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J Asthma. 2003 Dec;40(8):865-71.

Difficult-to-control asthma and obstructive sleep apnea.

Author information

1
Division of Pulmonary Medicine, Rambam Medical Center, Faculty of Medicine, Technion-Israel Institute of Technology, Haifa, Israel. m_yigla@rambam.health.gov.il

Abstract

This study tested the hypothesis that asthma can promote obstructive sleep apnea (OSA) by looking at the prevalence of OSA among patients with difficult-to-control asthma receiving long-term oral corticosteroid (CS) therapy and examined some possible etiological factors. The study design was a prospective cohort study and was conducted in the pulmonary outpatient clinic of a tertiary care center in Haifa, Israel. Twenty-two consecutive patients with severe unstable asthma, 14 on continuous and 8 on bursts of oral CS, in addition to their standard therapy for a mean of 8.9 +/- 3.3 years, underwent a night polysomnography in a sleep laboratory regardless of sleep complaints. A standard questionnaire was completed upon attending the sleep laboratory. The OSA was defined as respiratory disturbance index (RDI) of > or = 5 and typical complaints. The correlation between RDI to asthma and morphometric parameters was tested. All but one patient had OSA [95.5% prevalence], with mean RDI of 17.7 +/- 2.5. The RDI values were significantly higher in the continuous CS therapy subgroup (21.4 +/- 3.4 vs. 11.1 +/- 1.6, p < 0.05]. The study group had above normal neck circumferences and body mass index. The former increased by 12.1% +/- 3.1% % to 29.8% +/- 1% during the oral CS therapy interval but had no significant effect on RDI as a covariant. This study showed an unexpectedly high prevalence of OSA among patients with unstable asthma receiving long-term chronic or frequent burst of oral CS therapy. It may be assumed that prolonged and especially continuous oral CS therapy in asthma increases airway collapsibility.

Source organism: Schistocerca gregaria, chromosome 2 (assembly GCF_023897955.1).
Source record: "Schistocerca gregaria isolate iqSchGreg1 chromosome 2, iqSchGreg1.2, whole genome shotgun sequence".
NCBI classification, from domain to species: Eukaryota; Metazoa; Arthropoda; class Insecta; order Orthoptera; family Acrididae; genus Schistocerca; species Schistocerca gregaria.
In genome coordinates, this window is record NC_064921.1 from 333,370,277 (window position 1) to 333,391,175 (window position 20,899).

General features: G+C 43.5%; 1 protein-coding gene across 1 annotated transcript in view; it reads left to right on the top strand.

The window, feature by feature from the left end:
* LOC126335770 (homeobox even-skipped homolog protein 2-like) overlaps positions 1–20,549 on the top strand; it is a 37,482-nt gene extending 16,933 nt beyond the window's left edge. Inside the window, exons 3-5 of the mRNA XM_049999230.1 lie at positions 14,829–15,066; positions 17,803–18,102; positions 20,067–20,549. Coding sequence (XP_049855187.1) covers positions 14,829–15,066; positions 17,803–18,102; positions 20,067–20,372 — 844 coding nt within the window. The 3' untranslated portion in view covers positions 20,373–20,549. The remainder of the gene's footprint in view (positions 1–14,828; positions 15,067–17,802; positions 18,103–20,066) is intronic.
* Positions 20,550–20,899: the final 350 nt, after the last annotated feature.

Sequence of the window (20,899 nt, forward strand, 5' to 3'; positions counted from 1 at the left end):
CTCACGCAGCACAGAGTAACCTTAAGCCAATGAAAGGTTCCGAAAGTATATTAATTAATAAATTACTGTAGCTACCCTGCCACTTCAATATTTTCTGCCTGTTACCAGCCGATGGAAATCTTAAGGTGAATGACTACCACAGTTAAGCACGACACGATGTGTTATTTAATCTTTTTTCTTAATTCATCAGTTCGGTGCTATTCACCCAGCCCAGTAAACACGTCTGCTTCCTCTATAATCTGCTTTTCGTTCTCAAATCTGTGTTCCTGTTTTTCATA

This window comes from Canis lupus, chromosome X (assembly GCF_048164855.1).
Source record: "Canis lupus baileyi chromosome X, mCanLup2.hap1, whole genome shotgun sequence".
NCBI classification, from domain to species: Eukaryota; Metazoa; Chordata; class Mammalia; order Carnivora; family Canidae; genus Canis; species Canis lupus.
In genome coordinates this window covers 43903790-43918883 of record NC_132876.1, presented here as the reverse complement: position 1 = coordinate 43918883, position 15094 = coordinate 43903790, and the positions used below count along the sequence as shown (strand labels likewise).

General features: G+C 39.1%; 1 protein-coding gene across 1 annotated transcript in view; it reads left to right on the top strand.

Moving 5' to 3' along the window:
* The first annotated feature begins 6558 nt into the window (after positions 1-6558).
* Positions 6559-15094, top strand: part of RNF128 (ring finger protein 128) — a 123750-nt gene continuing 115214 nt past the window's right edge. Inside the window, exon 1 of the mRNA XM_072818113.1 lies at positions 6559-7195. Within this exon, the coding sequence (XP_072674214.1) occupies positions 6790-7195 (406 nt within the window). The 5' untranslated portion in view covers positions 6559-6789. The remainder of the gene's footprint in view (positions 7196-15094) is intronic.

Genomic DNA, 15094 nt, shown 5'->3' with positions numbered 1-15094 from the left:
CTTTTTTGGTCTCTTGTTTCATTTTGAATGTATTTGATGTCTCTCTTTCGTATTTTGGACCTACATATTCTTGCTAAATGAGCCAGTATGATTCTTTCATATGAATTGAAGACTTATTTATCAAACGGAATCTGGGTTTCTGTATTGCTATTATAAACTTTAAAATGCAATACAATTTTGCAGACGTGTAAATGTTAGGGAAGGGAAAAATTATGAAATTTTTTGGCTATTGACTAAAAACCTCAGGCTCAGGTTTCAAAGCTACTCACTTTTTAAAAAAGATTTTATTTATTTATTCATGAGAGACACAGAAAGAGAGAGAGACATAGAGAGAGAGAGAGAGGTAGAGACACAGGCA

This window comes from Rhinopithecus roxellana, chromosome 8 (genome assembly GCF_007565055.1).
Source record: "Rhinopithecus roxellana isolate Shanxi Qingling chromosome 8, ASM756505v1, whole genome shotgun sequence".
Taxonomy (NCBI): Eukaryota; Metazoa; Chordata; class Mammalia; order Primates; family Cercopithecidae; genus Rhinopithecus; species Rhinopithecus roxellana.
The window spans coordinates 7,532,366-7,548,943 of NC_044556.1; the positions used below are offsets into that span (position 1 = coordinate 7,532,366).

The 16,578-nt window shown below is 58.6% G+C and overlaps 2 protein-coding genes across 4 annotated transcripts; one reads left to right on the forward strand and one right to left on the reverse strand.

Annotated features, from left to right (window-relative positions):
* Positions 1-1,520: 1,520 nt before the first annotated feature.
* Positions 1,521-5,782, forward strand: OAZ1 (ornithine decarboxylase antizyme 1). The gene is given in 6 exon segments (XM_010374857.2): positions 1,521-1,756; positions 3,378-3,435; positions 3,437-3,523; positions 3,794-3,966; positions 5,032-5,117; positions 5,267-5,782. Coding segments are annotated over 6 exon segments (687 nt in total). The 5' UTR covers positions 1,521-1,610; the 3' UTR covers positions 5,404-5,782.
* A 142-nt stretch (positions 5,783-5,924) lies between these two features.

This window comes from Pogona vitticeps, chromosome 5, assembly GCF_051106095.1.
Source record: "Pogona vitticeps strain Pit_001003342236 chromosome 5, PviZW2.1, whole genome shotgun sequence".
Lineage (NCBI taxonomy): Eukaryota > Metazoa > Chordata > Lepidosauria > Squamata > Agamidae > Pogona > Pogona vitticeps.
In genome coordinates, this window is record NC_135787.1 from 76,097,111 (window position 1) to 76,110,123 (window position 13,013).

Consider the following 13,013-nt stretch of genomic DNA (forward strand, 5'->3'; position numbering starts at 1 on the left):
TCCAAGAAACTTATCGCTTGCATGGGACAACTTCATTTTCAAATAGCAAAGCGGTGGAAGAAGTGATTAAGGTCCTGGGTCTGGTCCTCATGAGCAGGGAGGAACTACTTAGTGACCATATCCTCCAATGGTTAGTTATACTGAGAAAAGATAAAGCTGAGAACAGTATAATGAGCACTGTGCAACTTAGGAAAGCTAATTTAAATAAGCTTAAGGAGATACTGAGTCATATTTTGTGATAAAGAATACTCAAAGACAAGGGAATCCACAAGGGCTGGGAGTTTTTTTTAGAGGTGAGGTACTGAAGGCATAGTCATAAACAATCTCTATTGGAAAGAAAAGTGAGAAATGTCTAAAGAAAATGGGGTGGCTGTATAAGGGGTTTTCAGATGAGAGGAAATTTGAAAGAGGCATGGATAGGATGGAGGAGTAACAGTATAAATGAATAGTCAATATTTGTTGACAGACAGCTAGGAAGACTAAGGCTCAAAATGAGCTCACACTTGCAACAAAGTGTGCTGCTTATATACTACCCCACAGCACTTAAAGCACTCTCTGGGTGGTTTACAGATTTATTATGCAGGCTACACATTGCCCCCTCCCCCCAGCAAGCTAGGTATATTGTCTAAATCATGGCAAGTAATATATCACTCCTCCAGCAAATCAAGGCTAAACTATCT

PMID:
14736085
[Indexed for MEDLINE]

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